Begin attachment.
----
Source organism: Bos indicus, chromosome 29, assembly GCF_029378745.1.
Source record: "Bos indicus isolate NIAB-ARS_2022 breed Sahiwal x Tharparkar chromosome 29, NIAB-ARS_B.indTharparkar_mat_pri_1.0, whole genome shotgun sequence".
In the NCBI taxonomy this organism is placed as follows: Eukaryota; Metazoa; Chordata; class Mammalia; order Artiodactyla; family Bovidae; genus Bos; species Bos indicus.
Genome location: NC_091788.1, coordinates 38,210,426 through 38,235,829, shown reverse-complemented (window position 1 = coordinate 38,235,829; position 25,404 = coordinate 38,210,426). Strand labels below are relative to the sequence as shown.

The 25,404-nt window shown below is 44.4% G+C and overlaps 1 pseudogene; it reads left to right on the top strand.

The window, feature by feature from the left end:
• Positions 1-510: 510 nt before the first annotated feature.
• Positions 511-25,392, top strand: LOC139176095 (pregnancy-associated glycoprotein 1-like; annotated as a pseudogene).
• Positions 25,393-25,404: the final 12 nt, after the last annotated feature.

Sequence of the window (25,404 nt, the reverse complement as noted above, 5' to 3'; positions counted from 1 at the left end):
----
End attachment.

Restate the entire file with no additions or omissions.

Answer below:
Source organism: Bos indicus, chromosome 29, assembly GCF_029378745.1.
Source record: "Bos indicus isolate NIAB-ARS_2022 breed Sahiwal x Tharparkar chromosome 29, NIAB-ARS_B.indTharparkar_mat_pri_1.0, whole genome shotgun sequence".
In the NCBI taxonomy this organism is placed as follows: Eukaryota; Metazoa; Chordata; class Mammalia; order Artiodactyla; family Bovidae; genus Bos; species Bos indicus.
Genome location: NC_091788.1, coordinates 38,210,426 through 38,235,829, shown reverse-complemented (window position 1 = coordinate 38,235,829; position 25,404 = coordinate 38,210,426). Strand labels below are relative to the sequence as shown.

The 25,404-nt window shown below is 44.4% G+C and overlaps 1 pseudogene; it reads left to right on the top strand.

The window, feature by feature from the left end:
• Positions 1-510: 510 nt before the first annotated feature.
• Positions 511-25,392, top strand: LOC139176095 (pregnancy-associated glycoprotein 1-like; annotated as a pseudogene).
• Positions 25,393-25,404: the final 12 nt, after the last annotated feature.

Sequence of the window (25,404 nt, the reverse complement as noted above, 5' to 3'; positions counted from 1 at the left end):